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Shoppers handle faeces and vomit-inducing bugs when buying groceries, health experts have warned. Researchers with the Infection Innovation Consortium (iiCON) have discovered a wealth of bacteria living in supermarkets and growing on some of the most commonly touched surfaces. They have renewed Covid-era hand washing warnings as people risk contracting unpleasant bugs.
Scientists analysed a series of swabs taken from everyday objects and found that supermarket self-checkouts house thousands of bacteria.
Of the bacteria they found, E Coli was the most common, with traces on every surface.
The bacteria, which typically lives inside most people’s intestines, can cause infections following exposure, with symptoms including diarrhea, stomach cramps and vomiting.
Self-service screens also held traces of faeces and microbes known to cause urinary tract infections (UTIs).
Dr Adam Roberts, iiCON’s chief researcher, said self-checkouts came with a notably high viral load.
He said his team found “five different types of potentially disease-causing bacteria surviving on them”.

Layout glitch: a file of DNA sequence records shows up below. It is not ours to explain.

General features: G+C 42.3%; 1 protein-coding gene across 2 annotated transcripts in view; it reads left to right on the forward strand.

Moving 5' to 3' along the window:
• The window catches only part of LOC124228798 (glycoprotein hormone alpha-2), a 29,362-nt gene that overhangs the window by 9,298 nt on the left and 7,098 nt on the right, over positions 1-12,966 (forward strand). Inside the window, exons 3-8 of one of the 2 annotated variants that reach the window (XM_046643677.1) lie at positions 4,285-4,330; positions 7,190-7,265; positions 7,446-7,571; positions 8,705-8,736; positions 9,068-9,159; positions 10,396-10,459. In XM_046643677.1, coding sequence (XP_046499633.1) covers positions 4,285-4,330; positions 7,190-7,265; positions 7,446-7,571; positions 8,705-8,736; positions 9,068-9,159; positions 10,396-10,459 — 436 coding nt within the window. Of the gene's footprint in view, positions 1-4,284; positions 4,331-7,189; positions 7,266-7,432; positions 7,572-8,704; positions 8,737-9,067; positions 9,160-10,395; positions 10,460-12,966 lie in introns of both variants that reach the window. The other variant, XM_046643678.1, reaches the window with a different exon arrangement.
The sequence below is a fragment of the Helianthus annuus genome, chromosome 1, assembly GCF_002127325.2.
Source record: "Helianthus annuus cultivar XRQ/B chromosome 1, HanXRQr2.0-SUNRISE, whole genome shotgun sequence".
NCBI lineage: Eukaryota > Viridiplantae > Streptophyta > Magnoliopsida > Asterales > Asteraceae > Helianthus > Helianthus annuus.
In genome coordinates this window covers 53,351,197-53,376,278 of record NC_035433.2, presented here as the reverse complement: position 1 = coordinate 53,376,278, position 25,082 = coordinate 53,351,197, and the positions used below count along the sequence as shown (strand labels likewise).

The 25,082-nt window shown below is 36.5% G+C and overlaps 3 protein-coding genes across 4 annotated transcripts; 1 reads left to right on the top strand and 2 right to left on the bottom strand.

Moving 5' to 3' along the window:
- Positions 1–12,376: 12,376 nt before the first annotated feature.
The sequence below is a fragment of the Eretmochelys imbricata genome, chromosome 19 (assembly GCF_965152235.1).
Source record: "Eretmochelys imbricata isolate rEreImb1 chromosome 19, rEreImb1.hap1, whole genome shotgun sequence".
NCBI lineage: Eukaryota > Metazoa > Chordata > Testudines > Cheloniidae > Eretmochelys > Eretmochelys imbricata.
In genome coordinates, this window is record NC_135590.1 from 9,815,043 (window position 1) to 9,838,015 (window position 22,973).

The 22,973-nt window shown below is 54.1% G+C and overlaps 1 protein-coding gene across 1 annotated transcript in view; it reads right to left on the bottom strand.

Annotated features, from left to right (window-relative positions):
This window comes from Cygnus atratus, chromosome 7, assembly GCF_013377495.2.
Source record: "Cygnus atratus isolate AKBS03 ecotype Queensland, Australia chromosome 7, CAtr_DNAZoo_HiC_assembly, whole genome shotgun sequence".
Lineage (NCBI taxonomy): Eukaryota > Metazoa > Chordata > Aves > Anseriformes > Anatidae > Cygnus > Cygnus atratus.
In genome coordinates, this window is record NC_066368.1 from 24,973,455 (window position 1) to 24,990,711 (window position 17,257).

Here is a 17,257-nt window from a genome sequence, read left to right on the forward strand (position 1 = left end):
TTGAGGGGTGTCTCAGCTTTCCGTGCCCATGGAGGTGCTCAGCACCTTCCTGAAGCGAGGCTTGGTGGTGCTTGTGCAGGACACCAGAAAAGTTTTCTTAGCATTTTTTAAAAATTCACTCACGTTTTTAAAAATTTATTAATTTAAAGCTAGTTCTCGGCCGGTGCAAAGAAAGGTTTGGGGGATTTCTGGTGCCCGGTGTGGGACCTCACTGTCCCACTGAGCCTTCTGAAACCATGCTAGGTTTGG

Dr Roberts explained: “This included Enterococcus which is found in human faeces and, while this is usually harmless, it can of course lead to disease, particularly in those who may have weakened immune systems.”
Shoppers also risk a second dose of nasty bacteria as they return from their trips.
The researchers found that Candida albicans, a bug known to cause yeast infections, was present on escalator handrails.
Other microbes were present on office computers, extending the disease risk to another location.
Health experts have urged people to wash their hands more often to prevent infections.
Dr Roberts said: “We found multiple examples of E Coli and a bacteria called Klebsiella on computer keyboards.”
“While both exist naturally in faeces and intestines, given the right environment, they are able to cause quite severe diseases in humans.”
He added: “So it’s vital that we wash our hands before and after eating when working at the computer.”
The doctor that people could help care for others by taking these simple precautions.
Doctor Roberts said: “It’s vital to try to minimise their effects in terms of infection prevention and control, so when we touch our mouths or go to the toilet and don’t wash our hands, we’ve likely got bacteria from these places on our hands whi
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